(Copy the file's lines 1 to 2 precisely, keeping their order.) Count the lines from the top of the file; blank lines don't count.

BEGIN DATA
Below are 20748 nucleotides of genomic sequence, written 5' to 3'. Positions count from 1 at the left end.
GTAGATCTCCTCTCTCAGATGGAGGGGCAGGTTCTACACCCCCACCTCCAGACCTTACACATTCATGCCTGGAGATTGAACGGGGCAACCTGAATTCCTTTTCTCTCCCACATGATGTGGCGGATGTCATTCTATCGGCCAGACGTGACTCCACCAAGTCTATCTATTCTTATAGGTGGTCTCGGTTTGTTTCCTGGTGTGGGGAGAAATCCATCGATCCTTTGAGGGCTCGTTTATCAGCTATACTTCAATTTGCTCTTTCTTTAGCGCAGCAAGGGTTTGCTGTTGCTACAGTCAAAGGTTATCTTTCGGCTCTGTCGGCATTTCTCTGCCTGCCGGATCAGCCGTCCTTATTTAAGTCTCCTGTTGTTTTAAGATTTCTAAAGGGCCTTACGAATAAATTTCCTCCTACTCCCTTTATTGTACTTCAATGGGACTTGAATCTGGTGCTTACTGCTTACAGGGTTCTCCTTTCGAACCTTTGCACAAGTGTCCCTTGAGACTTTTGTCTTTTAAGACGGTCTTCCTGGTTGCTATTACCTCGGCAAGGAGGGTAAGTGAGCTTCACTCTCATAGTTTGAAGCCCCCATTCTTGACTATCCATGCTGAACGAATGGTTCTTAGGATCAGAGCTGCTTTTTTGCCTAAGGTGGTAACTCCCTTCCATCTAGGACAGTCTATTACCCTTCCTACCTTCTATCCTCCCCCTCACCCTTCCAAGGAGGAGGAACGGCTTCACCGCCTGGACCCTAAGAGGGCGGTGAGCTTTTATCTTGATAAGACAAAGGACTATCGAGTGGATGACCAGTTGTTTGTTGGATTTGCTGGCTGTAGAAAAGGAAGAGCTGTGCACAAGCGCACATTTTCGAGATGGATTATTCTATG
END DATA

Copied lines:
Below are 20748 nucleotides of genomic sequence, written 5' to 3'. Positions count from 1 at the left end.
GTAGATCTCCTCTCTCAGATGGAGGGGCAGGTTCTACACCCCCACCTCCAGACCTTACACATTCATGCCTGGAGATTGAACGGGGCAACCTGAATTCCTTTTCTCTCCCACATGATGTGGCGGATGTCATTCTATCGGCCAGACGTGACTCCACCAAGTCTATCTATTCTTATAGGTGGTCTCGGTTTGTTTCCTGGTGTGGGGAGAAATCCATCGATCCTTTGAGGGCTCGTTTATCAGCTATACTTCAATTTGCTCTTTCTTTAGCGCAGCAAGGGTTTGCTGTTGCTACAGTCAAAGGTTATCTTTCGGCTCTGTCGGCATTTCTCTGCCTGCCGGATCAGCCGTCCTTATTTAAGTCTCCTGTTGTTTTAAGATTTCTAAAGGGCCTTACGAATAAATTTCCTCCTACTCCCTTTATTGTACTTCAATGGGACTTGAATCTGGTGCTTACTGCTTACAGGGTTCTCCTTTCGAACCTTTGCACAAGTGTCCCTTGAGACTTTTGTCTTTTAAGACGGTCTTCCTGGTTGCTATTACCTCGGCAAGGAGGGTAAGTGAGCTTCACTCTCATAGTTTGAAGCCCCCATTCTTGACTATCCATGCTGAACGAATGGTTCTTAGGATCAGAGCTGCTTTTTTGCCTAAGGTGGTAACTCCCTTCCATCTAGGACAGTCTATTACCCTTCCTACCTTCTATCCTCCCCCTCACCCTTCCAAGGAGGAGGAACGGCTTCACCGCCTGGACCCTAAGAGGGCGGTGAGCTTTTATCTTGATAAGACAAAGGACTATCGAGTGGATGACCAGTTGTTTGTTGGATTTGCTGGCTGTAGAAAAGGAAGAGCTGTGCACAAGCGCACATTTTCGAGATGGATTATTCTATG